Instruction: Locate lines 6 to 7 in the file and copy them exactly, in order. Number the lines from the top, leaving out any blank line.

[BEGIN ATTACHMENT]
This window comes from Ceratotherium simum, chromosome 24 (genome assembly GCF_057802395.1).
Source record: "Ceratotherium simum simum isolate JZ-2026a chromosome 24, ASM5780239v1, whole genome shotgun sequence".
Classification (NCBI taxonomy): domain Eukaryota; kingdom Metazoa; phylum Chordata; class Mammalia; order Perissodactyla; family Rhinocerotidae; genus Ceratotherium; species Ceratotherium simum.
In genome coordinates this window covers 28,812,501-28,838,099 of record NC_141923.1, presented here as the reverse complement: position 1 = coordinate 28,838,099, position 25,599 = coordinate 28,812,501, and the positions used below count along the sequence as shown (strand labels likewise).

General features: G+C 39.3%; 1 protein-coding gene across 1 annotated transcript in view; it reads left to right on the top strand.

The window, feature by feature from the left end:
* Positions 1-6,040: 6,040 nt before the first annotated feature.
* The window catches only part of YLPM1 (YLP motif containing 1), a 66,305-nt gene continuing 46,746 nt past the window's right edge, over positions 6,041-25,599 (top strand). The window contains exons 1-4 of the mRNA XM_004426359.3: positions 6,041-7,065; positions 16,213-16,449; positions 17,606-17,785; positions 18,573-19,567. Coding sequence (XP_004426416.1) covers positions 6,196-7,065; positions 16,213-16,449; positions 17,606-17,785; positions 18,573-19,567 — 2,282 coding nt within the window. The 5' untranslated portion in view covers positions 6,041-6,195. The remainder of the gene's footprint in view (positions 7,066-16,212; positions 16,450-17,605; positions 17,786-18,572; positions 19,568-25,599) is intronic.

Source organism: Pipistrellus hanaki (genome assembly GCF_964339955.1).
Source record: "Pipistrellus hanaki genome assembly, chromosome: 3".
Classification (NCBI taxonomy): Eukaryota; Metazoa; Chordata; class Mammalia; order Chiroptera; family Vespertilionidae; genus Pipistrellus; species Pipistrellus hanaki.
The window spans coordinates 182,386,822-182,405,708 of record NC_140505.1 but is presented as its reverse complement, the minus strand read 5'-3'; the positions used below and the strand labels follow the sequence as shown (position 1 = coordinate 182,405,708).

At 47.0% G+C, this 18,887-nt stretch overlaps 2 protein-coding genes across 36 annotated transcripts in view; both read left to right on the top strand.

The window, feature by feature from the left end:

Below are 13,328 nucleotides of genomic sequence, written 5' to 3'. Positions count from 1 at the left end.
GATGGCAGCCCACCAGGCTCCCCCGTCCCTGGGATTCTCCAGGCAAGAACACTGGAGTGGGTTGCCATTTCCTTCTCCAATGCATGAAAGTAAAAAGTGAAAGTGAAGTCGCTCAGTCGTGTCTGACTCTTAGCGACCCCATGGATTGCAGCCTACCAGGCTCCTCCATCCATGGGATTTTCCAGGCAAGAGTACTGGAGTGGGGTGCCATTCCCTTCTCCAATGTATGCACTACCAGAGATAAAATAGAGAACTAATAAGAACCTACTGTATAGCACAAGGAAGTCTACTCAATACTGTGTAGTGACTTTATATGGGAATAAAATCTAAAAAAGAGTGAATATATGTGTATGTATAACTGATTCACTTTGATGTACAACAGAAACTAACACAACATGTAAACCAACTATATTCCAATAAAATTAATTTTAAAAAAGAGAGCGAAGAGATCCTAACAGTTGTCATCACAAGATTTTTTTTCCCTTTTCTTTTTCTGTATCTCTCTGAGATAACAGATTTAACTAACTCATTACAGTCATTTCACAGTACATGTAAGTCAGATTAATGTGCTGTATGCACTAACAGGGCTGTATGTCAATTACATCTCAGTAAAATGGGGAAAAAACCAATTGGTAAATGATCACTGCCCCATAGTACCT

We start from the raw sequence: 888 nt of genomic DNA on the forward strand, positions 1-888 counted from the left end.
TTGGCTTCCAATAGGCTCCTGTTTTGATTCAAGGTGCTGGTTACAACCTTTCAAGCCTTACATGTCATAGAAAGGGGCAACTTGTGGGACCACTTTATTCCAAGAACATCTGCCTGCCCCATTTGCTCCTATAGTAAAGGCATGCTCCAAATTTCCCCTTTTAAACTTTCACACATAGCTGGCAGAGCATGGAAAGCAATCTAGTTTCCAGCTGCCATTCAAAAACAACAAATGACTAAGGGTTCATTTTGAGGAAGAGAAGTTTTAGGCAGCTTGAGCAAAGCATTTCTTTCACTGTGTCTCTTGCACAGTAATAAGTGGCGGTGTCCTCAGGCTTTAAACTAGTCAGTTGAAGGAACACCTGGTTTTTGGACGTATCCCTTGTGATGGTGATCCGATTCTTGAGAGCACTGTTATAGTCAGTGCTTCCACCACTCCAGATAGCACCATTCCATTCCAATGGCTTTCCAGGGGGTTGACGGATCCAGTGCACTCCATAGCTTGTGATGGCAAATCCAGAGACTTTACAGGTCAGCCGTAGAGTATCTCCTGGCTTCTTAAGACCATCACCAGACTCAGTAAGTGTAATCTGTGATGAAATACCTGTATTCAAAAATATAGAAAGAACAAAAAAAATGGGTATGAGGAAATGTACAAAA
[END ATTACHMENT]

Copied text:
The window, feature by feature from the left end:
* Positions 1-6,040: 6,040 nt before the first annotated feature.